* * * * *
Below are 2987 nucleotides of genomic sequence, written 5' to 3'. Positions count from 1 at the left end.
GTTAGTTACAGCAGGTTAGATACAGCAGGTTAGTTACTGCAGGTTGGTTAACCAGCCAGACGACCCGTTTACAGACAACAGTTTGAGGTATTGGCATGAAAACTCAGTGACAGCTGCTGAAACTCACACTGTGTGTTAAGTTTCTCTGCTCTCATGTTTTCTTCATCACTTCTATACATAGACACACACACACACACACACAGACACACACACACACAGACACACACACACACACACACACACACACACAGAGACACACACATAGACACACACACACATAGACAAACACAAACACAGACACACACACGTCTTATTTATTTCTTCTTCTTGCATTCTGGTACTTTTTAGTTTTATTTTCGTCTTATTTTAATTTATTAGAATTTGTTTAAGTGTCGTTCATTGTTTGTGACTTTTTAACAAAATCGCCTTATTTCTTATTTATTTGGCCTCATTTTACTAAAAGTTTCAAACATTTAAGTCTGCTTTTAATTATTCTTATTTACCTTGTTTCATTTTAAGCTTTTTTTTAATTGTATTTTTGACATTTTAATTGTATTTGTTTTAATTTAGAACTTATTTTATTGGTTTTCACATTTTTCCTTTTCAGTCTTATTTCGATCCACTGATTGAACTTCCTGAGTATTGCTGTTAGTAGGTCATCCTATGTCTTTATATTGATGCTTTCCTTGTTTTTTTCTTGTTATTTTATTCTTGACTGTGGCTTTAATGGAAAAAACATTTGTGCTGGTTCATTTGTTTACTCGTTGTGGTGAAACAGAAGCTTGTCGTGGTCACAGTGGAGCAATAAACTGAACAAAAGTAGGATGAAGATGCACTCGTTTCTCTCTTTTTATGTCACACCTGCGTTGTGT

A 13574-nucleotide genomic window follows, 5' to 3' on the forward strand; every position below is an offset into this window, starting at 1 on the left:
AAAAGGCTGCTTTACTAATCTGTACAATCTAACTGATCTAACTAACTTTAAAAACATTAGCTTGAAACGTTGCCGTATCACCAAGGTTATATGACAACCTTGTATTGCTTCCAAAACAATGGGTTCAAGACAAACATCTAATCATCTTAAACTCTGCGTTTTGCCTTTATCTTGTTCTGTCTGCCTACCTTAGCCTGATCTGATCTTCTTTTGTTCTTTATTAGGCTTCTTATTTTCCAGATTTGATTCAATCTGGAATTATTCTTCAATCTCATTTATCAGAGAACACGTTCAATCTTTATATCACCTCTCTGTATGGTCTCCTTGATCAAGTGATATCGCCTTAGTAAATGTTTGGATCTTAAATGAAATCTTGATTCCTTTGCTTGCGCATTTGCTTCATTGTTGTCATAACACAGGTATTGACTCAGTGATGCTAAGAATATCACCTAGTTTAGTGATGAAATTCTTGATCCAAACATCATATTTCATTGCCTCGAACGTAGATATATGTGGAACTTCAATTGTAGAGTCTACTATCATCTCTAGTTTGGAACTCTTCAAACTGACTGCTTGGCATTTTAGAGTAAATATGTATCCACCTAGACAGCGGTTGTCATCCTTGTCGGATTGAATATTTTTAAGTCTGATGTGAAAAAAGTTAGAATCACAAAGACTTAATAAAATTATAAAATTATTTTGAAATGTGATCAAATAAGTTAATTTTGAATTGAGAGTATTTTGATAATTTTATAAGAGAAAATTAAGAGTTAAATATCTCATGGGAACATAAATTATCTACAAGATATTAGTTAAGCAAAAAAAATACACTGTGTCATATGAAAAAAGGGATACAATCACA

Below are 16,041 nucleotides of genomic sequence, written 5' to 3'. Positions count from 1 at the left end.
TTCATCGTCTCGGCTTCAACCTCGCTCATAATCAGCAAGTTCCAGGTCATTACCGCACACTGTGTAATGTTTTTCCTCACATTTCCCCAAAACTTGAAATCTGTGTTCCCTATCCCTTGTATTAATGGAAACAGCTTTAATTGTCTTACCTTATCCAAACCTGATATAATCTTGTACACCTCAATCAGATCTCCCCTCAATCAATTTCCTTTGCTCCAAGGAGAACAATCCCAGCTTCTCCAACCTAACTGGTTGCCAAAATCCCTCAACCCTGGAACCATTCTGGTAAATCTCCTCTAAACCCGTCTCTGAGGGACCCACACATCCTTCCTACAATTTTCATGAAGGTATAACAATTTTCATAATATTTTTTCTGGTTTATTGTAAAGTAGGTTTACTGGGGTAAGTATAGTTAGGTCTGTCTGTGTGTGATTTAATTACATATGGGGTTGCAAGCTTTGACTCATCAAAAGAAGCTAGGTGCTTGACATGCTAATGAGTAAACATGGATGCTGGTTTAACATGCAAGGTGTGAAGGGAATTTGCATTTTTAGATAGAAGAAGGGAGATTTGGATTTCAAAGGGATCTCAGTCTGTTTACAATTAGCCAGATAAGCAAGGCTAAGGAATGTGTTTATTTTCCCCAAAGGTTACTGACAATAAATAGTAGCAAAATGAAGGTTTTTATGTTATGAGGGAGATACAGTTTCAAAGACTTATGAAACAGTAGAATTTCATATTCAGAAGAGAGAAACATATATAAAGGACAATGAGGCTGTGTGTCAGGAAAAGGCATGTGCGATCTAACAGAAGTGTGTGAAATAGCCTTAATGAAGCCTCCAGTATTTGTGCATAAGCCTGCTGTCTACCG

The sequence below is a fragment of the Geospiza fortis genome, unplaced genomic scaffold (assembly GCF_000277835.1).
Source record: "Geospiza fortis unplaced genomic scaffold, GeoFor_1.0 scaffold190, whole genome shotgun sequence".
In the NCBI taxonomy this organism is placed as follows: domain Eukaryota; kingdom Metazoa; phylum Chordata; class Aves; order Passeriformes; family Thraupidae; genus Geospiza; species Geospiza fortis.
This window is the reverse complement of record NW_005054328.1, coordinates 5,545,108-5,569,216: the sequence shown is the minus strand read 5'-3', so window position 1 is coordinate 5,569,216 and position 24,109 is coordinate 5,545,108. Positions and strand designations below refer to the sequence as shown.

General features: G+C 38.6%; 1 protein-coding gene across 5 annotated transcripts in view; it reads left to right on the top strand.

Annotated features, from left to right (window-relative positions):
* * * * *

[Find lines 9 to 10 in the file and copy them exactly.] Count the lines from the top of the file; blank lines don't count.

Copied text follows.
In the NCBI taxonomy this organism is placed as follows: domain Eukaryota; kingdom Metazoa; phylum Chordata; class Aves; order Passeriformes; family Thraupidae; genus Geospiza; species Geospiza fortis.
This window is the reverse complement of record NW_005054328.1, coordinates 5,545,108-5,569,216: the sequence shown is the minus strand read 5'-3', so window position 1 is coordinate 5,569,216 and position 24,109 is coordinate 5,545,108. Positions and strand designations below refer to the sequence as shown.